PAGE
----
I look forward to my summer adventures, both inside and outside of books.

So, there you have it. Today is the first “real” day of summer vacation (i.e., the first day when I would otherwise have been at work – weekends don’t count!), and to celebrate, I finished reading Naomi Wolf’s The Beauty Myth.

The Beauty Myth Don’t let the cover art fool you; I read it in English. I borrowed this edition from the high school library. One of my favorite things about books is the cover designs, and I think this is the most visually interesting of them. It also reveals a failing of the text itself: racialized ideals of beauty are given only a passing mention, and the way rich women’s beauty is maintained at the expense of poor women is mentioned but I think it could have been a bigger subject of analysis. Likewise, I would have liked to see more about queer and trans women’s experiences of the beauty myth, but like I said in my review on Goodreads:

This text is a modern feminist classic and it’s easy to see why. Some of it was outdated (e.g., her shock at photoshopping) and I would have liked to see more analysis of queer and trans women’s experiences of the beauty myth, but for something written when I was two years old? It’s powerful, and it made me think about beautification in an entirely new way; conceptualizing the beauty myth as political and economic, not as sexual, was a huge revelation and has changed the way I think about images of oppressive beauty and the desire to live up to those expectations.

I said something similar in undergrad during my film class, about how as women’s characters on screen became more interesting and took up more and more narrative “space,” the women actors portraying those characters became thinner and took up less and less physical space.
I was also not expecting the “Violence” chapter to be about diets, disordered eating, and cosmetic surgery, but those are forms of violence; maybe highly sublimated forms of self-harm, but still violence. Like she says in the book, a starving body doesn’t know who is denying it nourishment, or why; the physical and psychological effects are the same.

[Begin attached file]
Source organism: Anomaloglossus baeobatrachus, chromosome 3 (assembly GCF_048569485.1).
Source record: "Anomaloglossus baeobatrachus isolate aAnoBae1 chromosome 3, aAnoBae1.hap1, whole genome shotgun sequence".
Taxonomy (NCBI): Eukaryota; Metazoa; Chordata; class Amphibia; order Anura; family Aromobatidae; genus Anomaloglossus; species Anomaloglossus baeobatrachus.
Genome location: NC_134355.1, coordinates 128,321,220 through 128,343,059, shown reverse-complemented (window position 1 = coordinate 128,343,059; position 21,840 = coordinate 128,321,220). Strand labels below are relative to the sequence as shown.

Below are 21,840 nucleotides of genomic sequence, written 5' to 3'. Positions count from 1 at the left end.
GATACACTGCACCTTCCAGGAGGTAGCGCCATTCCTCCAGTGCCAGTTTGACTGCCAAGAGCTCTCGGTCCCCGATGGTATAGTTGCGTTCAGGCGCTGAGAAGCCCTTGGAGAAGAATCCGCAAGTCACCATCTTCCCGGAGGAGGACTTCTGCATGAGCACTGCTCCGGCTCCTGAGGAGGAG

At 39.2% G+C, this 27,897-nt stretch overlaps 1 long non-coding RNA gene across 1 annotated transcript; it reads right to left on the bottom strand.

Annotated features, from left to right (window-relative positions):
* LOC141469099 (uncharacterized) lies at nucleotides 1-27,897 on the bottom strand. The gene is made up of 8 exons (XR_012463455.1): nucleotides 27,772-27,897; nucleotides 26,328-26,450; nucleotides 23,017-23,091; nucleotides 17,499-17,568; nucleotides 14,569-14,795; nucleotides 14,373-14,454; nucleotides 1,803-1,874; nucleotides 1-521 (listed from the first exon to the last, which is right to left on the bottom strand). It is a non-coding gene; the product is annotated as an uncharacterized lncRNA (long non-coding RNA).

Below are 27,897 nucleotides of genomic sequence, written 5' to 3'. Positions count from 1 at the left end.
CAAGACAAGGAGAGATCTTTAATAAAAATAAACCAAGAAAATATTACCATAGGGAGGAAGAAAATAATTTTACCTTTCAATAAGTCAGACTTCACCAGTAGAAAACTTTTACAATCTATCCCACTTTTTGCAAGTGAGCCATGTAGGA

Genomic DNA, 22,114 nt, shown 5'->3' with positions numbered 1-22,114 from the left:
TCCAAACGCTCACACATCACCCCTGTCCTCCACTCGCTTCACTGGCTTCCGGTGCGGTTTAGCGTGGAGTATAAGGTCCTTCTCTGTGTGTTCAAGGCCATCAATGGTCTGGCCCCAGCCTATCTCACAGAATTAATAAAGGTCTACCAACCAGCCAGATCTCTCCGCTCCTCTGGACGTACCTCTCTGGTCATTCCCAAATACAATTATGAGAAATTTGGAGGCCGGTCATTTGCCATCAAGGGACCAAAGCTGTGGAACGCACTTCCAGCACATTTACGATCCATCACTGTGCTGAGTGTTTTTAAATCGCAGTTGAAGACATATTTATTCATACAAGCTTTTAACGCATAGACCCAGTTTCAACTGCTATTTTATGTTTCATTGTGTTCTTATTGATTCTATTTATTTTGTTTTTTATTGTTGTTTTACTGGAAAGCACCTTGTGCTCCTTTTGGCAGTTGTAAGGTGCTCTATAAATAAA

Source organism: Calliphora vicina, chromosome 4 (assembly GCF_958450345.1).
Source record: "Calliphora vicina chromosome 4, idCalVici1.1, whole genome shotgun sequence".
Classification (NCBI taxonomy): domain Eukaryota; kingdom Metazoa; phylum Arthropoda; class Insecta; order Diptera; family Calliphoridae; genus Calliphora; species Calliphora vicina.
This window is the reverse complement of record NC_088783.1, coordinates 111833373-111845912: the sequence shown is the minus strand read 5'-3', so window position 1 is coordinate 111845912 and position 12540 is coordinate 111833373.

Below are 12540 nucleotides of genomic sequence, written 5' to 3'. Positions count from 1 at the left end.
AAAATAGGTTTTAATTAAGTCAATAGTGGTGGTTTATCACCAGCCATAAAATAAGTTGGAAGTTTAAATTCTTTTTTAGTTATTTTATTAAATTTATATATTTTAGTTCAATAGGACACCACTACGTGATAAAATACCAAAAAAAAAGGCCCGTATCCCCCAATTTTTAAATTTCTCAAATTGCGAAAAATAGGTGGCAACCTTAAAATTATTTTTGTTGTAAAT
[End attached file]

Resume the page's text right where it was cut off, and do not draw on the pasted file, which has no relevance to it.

I’m glad I picked this up and frankly, I’m surprised it took me so long.

It’s Monday! What Are You Reading? (June 9, 2014)


Skytree from Distance by Yuya Sekiguchi

Slenderman Stabbing Shows Girls Will Be Girls, Too by Rebecca Traister for New Republic

Writing this, I think even of the hours and months my high school best friend and I spent obsessing over fictional characters on soap operas. None of which led us to stab anyone, but which was certainly symptomatic of how powerful and intoxicating escapist fantasy from the sometimes scary world of female adolescence, especially in thrilling tandem with another person, can be.

The intensity of bonds between young women have gone especially underexamined in recent years. For generations, it was accepted that adolescent girls might form highly emotional, deeply felt relationships with each other, kind of proto-marriages. For periods of American history, adolescent and teen schoolgirls regularly shared beds, openly expressed their adoration and devotion to each other and were sometimes said to be “smashed”—entwined in committed partnerships. But in the early-20th century, as heterosexual marriage came to be seen as a relationship based on emotion and mutual desire, female partnerships began to be seen as competitive and suspect.

Break the YA Monopoly: Give Us Female Heroes for Adults by Emily Asher-Perrin for Tor.com

And on the playground, when my friends and I pretended to be other people, I pretended to be boys.

It’s entirely possible that many fans who complain that the Harry Potter books should bear Hermione’s name instead are reacting to this very trend, the insistence that women are never the central figures no matter how much know-how, bravery, and fortitude they contribute to a story. Moreover, the lack of these figures in popular adult fiction sends a hard and fast message to female readers and viewers: that once you grow up, you graduate to adult books and adult characters — and they are men.

But here’s a question no one is asking… is it possible that the reason for YA’s popularity amongst an older crowd is in part due to the fact that there are so many female protagonists to chose from? Are we running toward the genre with our arms wide open because we see something that we want and don’t find elsewhere?

Translating Frozen into Arabic by Elias Muhanna for The New Yorker

The Arabic lyrics to “Let It Go” are as forbidding as Elsa’s ice palace. The Egyptian singer Nesma Mahgoub, in the song’s chorus, sings, “Discharge thy secret! I shall not bear the torment!” and “I dread not all that shall be said! Discharge the storm clouds! The snow instigateth not lugubriosity within me…” From one song to the next, there isn’t a declensional ending dropped or an antique expression avoided, whether it is sung by a dancing snowman or a choir of forest trolls. The Arabic of “Frozen” is frozen in time, as “localized” to contemporary Middle Eastern youth culture as Latin quatrains in French rap.